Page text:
Notice in this picture the way that the heel of the woman's right shoe meets the shadow of the toe of her left shoe, which itself barely touches the left edge of the image. It is a beautiful pictorial design, as satisfying to contemplate as it would have been difficult to predict. Recognizing and enjoying it does not keep us, the viewers, from sharing in the fun of the couple on Coronado Beach, or from wondering what became of them and their friend with the camera, who appears as a shadow in the foreground. Indeed, the special pleasure of the picture is that it gives us both things at once: the exuberant couple, who were there on the beach, and the design, which came into existence only when the photograph was made.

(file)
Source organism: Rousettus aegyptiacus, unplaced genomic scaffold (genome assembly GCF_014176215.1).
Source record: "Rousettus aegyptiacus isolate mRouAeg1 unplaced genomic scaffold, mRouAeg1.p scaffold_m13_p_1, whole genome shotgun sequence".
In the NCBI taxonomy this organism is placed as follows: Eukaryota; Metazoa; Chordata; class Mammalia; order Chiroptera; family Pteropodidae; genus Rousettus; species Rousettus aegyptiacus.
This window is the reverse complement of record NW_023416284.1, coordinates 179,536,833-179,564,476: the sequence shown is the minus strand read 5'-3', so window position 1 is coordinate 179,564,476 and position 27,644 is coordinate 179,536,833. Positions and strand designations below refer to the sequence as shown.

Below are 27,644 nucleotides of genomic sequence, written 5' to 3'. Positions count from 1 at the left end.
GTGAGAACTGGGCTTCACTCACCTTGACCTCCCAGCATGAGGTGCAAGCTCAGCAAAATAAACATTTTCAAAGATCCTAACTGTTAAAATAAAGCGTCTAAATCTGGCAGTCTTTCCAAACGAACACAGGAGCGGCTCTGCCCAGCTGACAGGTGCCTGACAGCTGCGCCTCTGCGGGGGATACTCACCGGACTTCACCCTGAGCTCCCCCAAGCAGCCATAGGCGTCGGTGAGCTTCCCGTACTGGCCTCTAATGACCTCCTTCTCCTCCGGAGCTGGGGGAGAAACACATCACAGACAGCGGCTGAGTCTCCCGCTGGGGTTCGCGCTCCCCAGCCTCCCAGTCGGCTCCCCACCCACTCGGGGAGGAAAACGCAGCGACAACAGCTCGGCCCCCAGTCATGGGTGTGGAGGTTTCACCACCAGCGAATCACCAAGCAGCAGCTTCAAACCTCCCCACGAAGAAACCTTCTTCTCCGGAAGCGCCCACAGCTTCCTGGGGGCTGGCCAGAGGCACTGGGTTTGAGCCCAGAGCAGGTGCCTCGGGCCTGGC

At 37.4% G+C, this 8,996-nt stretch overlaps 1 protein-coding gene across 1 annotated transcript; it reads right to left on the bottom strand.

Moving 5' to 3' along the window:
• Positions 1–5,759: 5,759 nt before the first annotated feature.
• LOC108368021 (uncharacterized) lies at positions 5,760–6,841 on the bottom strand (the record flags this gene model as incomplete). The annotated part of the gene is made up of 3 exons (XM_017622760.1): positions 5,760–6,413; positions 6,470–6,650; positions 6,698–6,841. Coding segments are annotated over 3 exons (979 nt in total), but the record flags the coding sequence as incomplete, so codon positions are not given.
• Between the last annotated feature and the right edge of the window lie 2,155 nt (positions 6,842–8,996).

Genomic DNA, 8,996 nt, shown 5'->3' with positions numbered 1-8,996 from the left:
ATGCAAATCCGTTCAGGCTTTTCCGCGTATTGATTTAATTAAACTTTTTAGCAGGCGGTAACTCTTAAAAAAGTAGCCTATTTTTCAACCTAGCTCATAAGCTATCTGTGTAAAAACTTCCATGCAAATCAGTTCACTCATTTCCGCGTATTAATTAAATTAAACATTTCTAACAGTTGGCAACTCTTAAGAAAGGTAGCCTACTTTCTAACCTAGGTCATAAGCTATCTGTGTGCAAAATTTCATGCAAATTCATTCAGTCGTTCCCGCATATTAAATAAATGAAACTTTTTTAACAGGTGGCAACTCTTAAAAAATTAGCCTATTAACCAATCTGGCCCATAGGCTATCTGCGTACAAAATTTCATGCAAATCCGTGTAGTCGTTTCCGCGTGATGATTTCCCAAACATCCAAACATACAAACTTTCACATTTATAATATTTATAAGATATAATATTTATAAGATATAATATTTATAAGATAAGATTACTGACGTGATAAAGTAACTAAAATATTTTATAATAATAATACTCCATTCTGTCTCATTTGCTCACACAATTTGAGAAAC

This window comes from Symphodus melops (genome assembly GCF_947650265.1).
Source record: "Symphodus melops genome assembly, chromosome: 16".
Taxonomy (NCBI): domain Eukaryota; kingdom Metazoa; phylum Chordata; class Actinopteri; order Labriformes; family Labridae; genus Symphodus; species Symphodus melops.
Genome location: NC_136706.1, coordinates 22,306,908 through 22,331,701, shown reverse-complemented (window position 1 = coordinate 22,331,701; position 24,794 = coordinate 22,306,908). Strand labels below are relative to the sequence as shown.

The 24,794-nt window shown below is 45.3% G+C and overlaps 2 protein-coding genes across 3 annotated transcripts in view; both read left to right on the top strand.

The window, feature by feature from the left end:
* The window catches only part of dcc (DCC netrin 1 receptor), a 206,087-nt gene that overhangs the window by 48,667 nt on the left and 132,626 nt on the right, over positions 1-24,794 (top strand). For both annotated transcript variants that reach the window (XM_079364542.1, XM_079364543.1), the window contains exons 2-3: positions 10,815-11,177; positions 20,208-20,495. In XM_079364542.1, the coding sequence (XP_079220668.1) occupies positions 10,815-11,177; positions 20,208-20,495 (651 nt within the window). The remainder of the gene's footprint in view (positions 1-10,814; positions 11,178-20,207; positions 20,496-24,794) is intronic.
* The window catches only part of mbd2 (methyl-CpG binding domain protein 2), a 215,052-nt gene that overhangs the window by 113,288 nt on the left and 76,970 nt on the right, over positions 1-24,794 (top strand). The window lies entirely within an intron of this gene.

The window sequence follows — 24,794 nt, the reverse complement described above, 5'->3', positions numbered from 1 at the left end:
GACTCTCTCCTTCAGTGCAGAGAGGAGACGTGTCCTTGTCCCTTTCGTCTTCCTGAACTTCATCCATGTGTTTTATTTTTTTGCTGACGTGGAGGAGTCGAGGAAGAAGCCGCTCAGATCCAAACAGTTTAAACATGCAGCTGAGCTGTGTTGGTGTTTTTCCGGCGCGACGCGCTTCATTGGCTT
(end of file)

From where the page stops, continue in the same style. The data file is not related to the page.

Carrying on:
The picture is a snapshot, and it is unlikely that the untutored photographer who made it sought, or expected, the remarkable result or would have been able to repeat it. Nevertheless, exquisite accidents of this sort have played an important role in the evolution of the art of photography, by teaching ambitious photographers to appreciate and anticipate them.
Publication excerpt from The Museum of Modern Art, MoMA Highlights, New York: The Museum of Modern Art, revised 2004, originally published 1999, p. 136